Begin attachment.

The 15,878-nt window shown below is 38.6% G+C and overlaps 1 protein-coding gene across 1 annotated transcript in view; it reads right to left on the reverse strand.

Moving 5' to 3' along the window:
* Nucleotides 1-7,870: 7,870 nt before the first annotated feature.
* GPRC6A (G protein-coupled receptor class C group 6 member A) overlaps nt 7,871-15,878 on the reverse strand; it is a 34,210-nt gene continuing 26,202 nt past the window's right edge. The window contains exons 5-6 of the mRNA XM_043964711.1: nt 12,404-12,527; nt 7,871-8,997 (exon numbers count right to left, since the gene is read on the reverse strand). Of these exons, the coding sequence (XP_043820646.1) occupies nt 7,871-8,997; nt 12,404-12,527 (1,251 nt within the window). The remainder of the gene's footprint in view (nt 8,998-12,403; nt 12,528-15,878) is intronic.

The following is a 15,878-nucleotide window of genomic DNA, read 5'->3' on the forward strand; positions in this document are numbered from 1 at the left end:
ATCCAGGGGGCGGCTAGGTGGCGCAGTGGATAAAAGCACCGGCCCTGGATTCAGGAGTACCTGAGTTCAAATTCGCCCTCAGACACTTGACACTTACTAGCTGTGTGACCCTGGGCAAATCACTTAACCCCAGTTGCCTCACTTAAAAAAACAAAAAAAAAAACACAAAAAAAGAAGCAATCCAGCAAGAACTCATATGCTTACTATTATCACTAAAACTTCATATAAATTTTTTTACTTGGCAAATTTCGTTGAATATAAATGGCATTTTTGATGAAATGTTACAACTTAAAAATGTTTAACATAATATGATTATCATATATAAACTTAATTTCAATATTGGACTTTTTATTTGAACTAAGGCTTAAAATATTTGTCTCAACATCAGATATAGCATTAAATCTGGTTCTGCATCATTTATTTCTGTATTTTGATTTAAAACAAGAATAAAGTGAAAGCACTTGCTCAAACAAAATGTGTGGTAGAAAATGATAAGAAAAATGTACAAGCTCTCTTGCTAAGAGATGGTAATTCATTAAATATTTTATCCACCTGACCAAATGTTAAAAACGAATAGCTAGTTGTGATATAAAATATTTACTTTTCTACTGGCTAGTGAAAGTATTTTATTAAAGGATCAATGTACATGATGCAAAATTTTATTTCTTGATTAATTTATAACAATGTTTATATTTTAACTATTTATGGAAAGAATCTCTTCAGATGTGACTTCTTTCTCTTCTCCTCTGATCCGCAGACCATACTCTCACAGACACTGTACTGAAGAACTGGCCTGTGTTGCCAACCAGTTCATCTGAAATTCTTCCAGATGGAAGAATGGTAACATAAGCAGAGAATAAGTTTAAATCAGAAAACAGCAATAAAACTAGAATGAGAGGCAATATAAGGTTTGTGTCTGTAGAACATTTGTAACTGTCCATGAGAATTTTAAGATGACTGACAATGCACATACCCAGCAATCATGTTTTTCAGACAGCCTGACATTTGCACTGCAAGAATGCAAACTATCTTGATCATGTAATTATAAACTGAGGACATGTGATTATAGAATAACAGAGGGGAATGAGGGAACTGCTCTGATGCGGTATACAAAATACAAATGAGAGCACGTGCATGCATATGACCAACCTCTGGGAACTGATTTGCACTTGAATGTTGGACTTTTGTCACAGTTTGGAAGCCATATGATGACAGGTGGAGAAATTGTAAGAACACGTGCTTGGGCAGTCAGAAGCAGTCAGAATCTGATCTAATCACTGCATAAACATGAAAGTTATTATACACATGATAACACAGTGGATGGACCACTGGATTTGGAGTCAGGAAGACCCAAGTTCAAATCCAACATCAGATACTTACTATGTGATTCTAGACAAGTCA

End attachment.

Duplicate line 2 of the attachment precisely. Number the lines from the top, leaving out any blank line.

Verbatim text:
Moving 5' to 3' along the window: